‘The Platform’ review: a shocking, must-see fable for days of panic buying and isolation

A film about the global food crisis reframed in light of your latest ASDA trip

You may feel Netflix’s release of high-concept Spanish thriller The Platform last weekend amounts to a public-spirited appeal for sanity among those hunkered down and munching their way through a panic-bought personal food mountain. You may, equally, see it as an act of quite staggeringly cynical opportunism feeding fear at a time when many are seeking mindless escapism. Either way, the fact that The Platform’s very existence on the streaming service is a point of contention is apt for a film that provides a giant plateful of food for thought.

The Platform follows the stoic Goreng (Iván Massagué) as he begins six months as a voluntary inmate at a towering prison facility in which the two-person concrete cells are stacked one on top of another. A hole in the ceiling and floor allows the passage of a table full of immaculately presented and decadent food from the very top of the tower – floor zero – to the very bottom. Each month, the cellmates wake up on a different floor, apparently at random, meaning last month’s haves are this month’s have-nots.


The organisation behind the tower – about whose motivations we learn very little, other than this is, apparently, a social experiment – insists the food provided is enough to adequately feed all of the inmates. The problem is that the system relies on their own restraint, generosity and care for the other inmates so, of course, it doesn’t work. Those at the top eat like pigs; by the time the table has reached floor 50 there’s nothing left but bones and broken crockery. The hardship this creates pushes some inmates on the starving lower floors to cannibalism.

Credit: Netflix

Goreng, we’re quickly led to understand, is different. Where others have brought weapons as their luxury item, he’s brought a book: Don Quixote. He’s there not as punishment for a crime, but in exchange for a diploma. By his interactions with his pedantic, self-interested cellmate Trimagasi (the devilishly infuriating Zorion Eguileor) and, later, the idealistic Imoguiri (Antonia San Juan), we come to see him as an agent of change, albeit one willing to resort to brute force to effect it.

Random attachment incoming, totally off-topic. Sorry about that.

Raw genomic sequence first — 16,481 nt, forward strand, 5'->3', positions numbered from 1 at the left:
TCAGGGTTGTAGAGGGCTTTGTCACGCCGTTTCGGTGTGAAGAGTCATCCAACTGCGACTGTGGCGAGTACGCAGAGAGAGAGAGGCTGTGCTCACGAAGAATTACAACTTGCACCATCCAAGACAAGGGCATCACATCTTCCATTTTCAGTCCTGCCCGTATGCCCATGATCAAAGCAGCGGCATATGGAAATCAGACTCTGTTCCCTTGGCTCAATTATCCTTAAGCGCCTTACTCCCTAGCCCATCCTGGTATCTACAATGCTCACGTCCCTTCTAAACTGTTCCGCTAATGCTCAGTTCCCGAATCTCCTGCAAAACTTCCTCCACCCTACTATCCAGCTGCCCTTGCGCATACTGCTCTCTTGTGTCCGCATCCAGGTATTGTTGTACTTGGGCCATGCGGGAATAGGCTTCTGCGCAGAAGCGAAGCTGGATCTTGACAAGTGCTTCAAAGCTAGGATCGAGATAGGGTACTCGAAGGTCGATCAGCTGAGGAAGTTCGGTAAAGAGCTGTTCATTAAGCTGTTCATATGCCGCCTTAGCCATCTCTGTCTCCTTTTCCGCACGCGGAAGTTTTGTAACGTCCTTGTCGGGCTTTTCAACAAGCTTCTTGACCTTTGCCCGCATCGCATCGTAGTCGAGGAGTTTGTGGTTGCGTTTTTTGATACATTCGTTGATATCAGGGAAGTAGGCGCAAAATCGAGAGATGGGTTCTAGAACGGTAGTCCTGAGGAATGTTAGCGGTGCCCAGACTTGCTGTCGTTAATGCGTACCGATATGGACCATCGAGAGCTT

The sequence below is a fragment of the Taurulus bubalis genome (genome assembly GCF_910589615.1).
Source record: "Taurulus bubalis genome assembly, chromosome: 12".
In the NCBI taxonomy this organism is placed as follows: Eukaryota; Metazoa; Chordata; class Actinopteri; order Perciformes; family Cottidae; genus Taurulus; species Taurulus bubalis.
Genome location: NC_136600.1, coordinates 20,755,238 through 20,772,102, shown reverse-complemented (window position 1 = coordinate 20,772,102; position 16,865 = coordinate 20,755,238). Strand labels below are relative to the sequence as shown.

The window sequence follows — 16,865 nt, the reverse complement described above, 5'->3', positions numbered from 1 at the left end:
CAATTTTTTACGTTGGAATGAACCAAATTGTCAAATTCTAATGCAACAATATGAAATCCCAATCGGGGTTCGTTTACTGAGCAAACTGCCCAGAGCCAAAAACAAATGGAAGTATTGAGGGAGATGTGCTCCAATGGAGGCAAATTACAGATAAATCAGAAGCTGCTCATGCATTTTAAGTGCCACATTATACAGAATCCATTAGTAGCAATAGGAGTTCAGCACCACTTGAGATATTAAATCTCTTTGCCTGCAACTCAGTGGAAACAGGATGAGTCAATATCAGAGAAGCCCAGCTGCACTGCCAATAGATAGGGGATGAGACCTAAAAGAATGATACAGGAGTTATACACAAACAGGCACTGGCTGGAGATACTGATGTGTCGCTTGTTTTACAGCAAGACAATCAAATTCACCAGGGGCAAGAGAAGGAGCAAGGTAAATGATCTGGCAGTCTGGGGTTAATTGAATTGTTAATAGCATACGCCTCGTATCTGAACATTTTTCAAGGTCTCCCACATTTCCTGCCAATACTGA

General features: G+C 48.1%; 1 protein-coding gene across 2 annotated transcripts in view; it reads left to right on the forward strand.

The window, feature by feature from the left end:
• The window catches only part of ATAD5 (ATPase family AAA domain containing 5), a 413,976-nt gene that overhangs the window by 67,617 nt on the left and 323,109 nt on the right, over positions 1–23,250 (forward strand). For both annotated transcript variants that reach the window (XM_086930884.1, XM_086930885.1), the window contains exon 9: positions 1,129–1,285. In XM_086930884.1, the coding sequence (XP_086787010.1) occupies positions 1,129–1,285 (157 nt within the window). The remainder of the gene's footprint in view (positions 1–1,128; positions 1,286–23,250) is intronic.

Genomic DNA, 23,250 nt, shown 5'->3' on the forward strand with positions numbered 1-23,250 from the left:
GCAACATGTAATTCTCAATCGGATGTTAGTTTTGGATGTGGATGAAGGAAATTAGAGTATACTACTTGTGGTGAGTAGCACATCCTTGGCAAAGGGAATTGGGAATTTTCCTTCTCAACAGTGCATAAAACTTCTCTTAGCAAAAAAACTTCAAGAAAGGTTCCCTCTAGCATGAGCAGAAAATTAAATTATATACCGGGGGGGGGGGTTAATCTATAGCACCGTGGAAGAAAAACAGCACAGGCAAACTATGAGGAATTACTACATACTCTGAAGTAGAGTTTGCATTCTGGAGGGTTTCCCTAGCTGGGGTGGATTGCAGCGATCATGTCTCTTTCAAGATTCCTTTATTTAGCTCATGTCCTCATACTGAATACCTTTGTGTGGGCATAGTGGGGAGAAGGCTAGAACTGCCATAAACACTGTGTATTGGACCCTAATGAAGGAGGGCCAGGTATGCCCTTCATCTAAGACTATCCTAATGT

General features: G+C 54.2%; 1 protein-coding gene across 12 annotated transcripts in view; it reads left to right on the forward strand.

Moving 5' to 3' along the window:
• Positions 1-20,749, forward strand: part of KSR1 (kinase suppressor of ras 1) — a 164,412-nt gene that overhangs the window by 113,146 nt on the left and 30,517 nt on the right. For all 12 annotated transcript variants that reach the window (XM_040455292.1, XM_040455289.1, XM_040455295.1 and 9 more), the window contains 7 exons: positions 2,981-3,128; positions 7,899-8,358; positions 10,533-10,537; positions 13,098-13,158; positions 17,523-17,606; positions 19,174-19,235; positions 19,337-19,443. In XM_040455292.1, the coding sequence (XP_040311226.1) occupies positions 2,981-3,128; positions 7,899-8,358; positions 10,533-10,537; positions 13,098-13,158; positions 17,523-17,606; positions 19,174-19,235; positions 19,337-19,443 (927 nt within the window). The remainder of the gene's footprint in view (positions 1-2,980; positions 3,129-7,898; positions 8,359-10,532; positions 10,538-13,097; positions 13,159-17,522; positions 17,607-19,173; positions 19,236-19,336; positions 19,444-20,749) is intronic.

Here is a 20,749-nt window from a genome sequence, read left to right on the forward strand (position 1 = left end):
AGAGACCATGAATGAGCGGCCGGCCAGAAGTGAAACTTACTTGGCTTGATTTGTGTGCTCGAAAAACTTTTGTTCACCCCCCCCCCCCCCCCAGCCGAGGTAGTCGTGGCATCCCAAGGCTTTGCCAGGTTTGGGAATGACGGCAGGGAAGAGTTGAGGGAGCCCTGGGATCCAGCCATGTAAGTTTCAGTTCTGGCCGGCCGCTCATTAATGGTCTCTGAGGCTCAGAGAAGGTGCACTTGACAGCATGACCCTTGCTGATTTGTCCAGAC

Amid the claustrophobia, director Galder Gaztelu-Urrutia delivers a movie with great humour, terrible, gory horror and violence, beautifully brutalist cinematography and a terrific script. It also – sadly – has a disappointingly woolly ending, in which the clever fable takes on blunt, quasi-religious overtones.

Premiered at Toronto International Film Festival in 2019, you suspect that the point Gaztelu-Urrutia was originally making related broadly to the problem of food supply and inequality in global terms, a broad warning that would have been easily forgotten following the roll of the credits. The serendipitous timing of The Platform’s release during the coronavirus pandemic reframes it as a masterpiece of make-u-think moviemaking for every single one of us, whether you’re sitting pretty on a bog roll mountain or staring down an empty cupboard. Consider it prescribed viewing for self-isolation – and remember its message next time you’re ravaging shelves in the supermarket.


  • Director: Galder Gaztelu-Urrutia
  • Starring: Ivan Massagué, Zorion Eguileor, Antonia San Juan
  • Release date: March 20 (Netflix)
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